We defend marine species and habitat from overfishing and a host of other threats from the Sea of Cortez to the Gulf of Mexico and the Atlantic, the Hawaiian archipelago to Japan, and Antarctica north to the Arctic Circle.
ABOUT OUR OCEANS WORK
Ocean waters cover three-quarters of the globe and are vast, mostly undiscovered havens for mysterious and diverse life. But the open oceans are also a free-for-all, barely regulated or policed. International laws to protect them are drastically inadequate to address threats like large-scale commercial fishing, which sweeps life out of the seas at unprecedented rates — often only to discard the unusable “bycatch.” Tragically, that discarded bycatch includes thousands of severely injured or slain sea turtles, seabirds, and marine mammals annually.
HOW WE DO IT
• Scientific analysis
The Center’s Oceans program:
• Shut down the most destructive fisheries in the Pacific for endangered species — among others, the set-gillnet fishery off central California, including Monterey Bay, which drowned sea otters, harbor porpoises, elephant seals, sea lions, and seabirds; the California-based swordfish longline fishery, which killed leatherback and loggerhead sea turtles; and a lobster fishery that was starving Hawaiian monk seals.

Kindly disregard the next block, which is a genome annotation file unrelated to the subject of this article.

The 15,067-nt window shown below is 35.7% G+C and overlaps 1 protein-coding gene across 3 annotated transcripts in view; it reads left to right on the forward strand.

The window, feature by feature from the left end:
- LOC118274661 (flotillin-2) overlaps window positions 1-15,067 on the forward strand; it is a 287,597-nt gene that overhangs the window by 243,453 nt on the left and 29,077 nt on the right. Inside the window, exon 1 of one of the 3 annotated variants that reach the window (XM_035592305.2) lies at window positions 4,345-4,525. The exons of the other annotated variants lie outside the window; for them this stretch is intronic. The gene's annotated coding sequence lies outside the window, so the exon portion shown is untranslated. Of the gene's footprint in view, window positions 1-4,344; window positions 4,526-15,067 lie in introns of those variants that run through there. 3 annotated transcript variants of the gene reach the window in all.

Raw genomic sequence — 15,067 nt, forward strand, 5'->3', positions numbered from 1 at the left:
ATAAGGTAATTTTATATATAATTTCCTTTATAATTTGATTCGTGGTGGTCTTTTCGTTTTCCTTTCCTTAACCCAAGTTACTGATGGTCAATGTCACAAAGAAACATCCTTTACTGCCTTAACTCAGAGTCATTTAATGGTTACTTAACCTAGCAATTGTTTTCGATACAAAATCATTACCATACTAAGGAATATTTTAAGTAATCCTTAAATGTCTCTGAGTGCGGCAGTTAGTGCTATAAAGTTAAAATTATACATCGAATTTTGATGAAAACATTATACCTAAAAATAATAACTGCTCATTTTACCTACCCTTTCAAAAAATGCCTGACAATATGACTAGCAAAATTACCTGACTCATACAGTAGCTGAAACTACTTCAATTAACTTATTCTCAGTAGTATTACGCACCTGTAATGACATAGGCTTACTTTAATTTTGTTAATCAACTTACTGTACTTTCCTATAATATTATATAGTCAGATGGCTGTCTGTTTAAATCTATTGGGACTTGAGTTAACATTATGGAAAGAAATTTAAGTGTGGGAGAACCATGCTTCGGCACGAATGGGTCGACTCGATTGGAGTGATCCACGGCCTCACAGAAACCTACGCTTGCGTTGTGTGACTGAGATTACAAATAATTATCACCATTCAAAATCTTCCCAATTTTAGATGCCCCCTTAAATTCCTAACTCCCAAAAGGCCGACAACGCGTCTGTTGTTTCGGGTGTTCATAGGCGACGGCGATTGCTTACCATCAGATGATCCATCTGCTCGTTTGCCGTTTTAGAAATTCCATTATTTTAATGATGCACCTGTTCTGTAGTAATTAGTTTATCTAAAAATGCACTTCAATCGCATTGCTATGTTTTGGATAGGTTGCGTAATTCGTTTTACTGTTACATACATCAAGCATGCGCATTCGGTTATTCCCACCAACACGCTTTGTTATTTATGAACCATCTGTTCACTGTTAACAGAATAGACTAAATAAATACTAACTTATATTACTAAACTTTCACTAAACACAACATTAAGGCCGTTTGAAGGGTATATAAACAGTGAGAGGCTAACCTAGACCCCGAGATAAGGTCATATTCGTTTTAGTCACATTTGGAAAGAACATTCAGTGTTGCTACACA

• Secured federal protection for white abalone and elkhorn and staghorn corals, the first-ever marine invertebrates protected by the Endangered Species Act.
• Forced critical habitat protection of more than 40,000 square miles off the West Coast for leatherback sea turtles and 36,000 square miles of the Bering Sea for the world’s most endangered whale, the North Pacific right whale.
• Filed a groundbreaking petition to regulate carbon dioxide impacts on the ocean under the Clean Water Act. CO2 is making ocean water acidic, posing huge threats to marine species and the ocean web of life.
• Achieved Endangered Species Act protection for the Puget Sound orca and Southwest Alaska sea otter, as well as a current proposal to protect the Cook Inlet beluga whale as an endangered species.
+ OCEANS CAMPAIGNS
Contact the Oceans Program.
|Banner photo © Robin Silver; orca courtesy NOAA||HOME / DONATE NOW / SIGN UP FOR E-NETWORK / CONTACT US / PHOTO USE /|